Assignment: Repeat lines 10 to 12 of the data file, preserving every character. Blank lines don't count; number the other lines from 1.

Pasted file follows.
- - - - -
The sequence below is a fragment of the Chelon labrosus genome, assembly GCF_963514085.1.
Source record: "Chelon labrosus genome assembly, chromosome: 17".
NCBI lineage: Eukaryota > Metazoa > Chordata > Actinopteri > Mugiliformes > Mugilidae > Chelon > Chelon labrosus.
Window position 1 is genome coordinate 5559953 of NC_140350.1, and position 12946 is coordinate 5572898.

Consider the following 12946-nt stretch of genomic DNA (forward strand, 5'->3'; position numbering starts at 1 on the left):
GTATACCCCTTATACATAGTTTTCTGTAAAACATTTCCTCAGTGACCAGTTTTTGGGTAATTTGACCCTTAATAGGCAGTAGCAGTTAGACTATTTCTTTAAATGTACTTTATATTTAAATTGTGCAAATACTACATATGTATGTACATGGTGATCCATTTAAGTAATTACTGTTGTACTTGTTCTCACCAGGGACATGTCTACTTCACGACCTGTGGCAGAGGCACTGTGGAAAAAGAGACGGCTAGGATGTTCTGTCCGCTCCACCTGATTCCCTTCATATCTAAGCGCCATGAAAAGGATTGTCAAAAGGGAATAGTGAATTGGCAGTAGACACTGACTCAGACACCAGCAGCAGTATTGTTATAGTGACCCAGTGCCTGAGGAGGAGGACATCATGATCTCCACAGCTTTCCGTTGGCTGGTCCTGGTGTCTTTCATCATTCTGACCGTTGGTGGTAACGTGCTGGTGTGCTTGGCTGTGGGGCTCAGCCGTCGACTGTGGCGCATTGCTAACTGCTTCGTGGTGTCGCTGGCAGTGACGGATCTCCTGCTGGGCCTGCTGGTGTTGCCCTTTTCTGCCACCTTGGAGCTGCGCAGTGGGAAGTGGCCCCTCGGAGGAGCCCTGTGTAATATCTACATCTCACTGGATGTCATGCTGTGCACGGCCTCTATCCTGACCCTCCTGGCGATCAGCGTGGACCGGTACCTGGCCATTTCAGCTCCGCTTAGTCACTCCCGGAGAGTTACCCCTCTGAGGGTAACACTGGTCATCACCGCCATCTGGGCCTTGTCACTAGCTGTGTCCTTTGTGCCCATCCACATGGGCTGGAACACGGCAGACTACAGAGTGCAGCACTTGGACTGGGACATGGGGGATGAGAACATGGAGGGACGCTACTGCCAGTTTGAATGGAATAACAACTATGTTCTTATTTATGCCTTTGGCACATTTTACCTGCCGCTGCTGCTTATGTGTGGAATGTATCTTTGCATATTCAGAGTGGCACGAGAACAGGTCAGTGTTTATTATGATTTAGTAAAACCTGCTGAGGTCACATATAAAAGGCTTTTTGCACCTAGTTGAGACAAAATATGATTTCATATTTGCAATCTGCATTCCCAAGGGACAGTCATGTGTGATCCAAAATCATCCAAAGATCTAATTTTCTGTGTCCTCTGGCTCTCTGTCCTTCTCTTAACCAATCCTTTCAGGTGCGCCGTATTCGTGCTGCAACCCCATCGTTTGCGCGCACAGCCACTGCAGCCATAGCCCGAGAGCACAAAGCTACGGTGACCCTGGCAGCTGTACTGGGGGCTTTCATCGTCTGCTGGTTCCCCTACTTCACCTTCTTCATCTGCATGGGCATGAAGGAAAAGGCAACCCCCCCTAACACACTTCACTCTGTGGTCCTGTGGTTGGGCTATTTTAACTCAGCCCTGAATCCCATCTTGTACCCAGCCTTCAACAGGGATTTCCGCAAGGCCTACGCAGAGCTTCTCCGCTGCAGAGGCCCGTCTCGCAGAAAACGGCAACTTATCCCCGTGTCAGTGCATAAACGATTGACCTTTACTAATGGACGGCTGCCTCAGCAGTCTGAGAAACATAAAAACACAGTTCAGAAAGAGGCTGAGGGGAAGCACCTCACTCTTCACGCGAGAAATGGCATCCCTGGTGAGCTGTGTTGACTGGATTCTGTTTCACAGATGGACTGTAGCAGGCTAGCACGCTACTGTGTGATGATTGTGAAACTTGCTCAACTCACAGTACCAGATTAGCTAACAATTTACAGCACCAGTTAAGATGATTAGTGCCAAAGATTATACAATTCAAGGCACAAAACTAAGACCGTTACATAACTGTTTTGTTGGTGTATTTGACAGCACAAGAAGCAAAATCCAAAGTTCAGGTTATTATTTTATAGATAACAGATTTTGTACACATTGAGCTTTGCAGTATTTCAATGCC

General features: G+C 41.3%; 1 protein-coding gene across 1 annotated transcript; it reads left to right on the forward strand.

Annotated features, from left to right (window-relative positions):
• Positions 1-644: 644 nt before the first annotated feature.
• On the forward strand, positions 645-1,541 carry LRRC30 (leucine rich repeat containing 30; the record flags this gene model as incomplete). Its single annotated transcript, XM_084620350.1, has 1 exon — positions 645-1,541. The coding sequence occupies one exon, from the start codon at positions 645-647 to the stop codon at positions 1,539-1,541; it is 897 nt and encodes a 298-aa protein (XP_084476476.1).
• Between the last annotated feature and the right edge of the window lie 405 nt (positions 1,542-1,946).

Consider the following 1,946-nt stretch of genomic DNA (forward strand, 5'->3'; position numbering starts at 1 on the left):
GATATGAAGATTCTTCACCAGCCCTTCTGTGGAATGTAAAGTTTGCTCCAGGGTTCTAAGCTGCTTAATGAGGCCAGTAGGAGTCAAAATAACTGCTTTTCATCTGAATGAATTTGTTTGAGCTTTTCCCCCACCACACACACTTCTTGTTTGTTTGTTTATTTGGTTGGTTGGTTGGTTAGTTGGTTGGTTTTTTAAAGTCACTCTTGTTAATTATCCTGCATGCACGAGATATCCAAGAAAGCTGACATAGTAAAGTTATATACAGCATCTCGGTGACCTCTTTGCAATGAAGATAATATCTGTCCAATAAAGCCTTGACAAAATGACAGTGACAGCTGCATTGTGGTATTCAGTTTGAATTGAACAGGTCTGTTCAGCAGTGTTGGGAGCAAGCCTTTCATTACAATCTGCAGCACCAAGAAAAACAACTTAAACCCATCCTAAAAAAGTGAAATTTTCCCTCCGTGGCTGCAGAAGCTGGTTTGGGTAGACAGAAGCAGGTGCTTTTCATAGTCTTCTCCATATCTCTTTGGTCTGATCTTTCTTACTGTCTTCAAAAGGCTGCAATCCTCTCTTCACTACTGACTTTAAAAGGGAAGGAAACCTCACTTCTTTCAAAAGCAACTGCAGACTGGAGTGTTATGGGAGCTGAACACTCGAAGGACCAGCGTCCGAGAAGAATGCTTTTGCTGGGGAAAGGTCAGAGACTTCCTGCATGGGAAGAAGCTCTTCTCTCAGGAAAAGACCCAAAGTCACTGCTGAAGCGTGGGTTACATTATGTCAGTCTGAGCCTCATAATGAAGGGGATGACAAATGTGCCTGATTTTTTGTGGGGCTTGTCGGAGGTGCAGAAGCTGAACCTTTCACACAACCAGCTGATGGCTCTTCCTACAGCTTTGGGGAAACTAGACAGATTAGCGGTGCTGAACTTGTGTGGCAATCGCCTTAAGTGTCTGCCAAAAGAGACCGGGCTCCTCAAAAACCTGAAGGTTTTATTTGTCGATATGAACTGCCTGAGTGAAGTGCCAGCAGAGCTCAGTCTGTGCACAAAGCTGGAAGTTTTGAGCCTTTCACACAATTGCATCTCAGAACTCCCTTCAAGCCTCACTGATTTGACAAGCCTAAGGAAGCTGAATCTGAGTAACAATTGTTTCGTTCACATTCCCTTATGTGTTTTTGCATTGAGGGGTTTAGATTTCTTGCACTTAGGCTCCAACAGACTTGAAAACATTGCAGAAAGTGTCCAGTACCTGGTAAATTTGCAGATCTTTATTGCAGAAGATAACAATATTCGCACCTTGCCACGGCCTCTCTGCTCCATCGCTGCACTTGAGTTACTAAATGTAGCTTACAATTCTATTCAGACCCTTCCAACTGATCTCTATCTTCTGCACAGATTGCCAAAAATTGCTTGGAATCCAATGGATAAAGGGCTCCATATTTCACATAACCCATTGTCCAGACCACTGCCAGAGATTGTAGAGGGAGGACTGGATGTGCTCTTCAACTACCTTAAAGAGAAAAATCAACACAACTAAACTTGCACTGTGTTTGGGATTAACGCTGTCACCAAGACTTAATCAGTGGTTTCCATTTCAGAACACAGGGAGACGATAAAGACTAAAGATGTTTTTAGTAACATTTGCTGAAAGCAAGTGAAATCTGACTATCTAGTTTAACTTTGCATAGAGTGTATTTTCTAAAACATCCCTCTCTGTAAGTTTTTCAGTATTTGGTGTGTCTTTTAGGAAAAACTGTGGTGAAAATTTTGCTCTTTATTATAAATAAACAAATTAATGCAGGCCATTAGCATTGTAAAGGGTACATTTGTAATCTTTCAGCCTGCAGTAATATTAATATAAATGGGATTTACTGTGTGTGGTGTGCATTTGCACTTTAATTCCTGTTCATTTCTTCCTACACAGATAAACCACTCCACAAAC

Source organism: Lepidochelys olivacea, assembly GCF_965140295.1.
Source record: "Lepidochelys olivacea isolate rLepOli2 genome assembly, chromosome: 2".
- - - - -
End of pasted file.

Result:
• On the forward strand, positions 645-1,541 carry LRRC30 (leucine rich repeat containing 30; the record flags this gene model as incomplete). Its single annotated transcript, XM_084620350.1, has 1 exon — positions 645-1,541. The coding sequence occupies one exon, from the start codon at positions 645-647 to the stop codon at positions 1,539-1,541; it is 897 nt and encodes a 298-aa protein (XP_084476476.1).
• Between the last annotated feature and the right edge of the window lie 405 nt (positions 1,542-1,946).

Consider the following 1,946-nt stretch of genomic DNA (forward strand, 5'->3'; position numbering starts at 1 on the left):